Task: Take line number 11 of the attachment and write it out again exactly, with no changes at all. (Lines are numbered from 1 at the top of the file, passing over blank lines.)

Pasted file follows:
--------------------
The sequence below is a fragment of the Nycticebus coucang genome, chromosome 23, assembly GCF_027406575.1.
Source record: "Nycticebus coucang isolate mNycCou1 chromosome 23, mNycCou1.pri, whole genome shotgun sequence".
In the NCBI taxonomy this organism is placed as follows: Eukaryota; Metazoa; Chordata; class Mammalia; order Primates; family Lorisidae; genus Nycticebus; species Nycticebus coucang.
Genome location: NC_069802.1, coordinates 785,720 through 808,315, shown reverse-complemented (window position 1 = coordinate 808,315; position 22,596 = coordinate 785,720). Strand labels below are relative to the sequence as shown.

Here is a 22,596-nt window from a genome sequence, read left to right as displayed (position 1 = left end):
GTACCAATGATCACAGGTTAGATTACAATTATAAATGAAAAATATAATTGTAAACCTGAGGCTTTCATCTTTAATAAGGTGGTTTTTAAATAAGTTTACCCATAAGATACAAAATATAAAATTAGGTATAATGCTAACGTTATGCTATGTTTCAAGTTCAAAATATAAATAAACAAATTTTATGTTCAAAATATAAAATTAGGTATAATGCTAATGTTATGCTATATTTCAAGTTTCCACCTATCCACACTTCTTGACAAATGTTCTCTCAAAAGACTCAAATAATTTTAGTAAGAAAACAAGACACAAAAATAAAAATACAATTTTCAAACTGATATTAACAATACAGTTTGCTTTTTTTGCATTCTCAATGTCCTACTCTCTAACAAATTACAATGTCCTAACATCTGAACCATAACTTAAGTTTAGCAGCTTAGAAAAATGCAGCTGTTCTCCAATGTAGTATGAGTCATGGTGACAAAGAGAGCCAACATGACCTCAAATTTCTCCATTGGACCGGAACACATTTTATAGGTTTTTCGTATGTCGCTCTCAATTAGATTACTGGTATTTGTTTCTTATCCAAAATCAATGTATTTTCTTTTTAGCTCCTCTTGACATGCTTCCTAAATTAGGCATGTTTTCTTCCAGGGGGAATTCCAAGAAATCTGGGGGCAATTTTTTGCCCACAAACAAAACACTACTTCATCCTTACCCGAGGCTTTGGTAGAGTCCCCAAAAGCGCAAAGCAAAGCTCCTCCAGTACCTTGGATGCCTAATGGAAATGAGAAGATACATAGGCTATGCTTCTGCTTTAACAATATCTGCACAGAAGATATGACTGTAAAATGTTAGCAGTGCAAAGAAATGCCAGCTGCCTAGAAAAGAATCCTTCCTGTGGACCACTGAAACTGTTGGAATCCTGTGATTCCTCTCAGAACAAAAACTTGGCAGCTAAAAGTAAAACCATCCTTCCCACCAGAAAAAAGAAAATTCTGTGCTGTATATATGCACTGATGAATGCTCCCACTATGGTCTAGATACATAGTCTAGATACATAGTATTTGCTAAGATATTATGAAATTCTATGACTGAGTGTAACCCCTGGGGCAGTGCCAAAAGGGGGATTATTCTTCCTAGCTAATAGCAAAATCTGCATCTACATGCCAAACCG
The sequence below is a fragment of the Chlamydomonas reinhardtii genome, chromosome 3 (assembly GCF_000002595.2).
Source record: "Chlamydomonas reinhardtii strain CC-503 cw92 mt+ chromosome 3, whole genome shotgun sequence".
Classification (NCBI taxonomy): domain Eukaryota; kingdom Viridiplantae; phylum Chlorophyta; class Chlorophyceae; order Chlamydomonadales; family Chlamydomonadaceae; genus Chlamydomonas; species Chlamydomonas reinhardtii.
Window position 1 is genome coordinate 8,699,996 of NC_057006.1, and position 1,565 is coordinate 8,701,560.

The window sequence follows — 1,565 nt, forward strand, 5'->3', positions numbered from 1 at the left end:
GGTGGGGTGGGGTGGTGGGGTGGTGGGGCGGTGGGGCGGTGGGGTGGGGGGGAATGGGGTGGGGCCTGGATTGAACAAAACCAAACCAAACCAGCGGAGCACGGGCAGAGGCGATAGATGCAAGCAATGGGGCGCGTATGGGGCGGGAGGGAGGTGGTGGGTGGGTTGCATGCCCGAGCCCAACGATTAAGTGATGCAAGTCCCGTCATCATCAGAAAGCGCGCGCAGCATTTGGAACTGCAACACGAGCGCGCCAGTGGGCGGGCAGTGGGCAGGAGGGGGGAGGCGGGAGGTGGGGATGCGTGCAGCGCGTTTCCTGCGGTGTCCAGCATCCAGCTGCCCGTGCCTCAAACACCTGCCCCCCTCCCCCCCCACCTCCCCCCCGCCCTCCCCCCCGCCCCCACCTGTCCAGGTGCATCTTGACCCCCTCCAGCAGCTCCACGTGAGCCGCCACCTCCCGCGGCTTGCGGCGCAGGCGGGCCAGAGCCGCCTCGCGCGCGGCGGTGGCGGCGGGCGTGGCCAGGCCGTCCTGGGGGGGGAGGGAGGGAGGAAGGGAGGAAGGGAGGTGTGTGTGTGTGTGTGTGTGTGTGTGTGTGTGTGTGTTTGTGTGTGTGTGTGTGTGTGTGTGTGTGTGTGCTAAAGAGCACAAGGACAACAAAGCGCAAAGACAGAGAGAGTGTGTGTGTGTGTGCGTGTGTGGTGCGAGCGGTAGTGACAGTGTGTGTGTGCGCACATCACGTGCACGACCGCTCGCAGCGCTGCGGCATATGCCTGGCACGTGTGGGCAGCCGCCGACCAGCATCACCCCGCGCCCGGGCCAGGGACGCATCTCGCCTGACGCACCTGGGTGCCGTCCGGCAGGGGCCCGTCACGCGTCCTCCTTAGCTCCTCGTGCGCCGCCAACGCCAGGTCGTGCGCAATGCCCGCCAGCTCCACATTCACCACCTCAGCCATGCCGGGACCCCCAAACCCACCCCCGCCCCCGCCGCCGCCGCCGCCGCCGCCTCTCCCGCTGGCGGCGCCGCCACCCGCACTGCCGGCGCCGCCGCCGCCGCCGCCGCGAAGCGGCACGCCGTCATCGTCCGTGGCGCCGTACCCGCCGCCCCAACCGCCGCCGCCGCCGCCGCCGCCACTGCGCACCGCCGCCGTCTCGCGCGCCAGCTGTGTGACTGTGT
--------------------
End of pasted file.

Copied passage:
The window sequence follows — 1,565 nt, forward strand, 5'->3', positions numbered from 1 at the left end: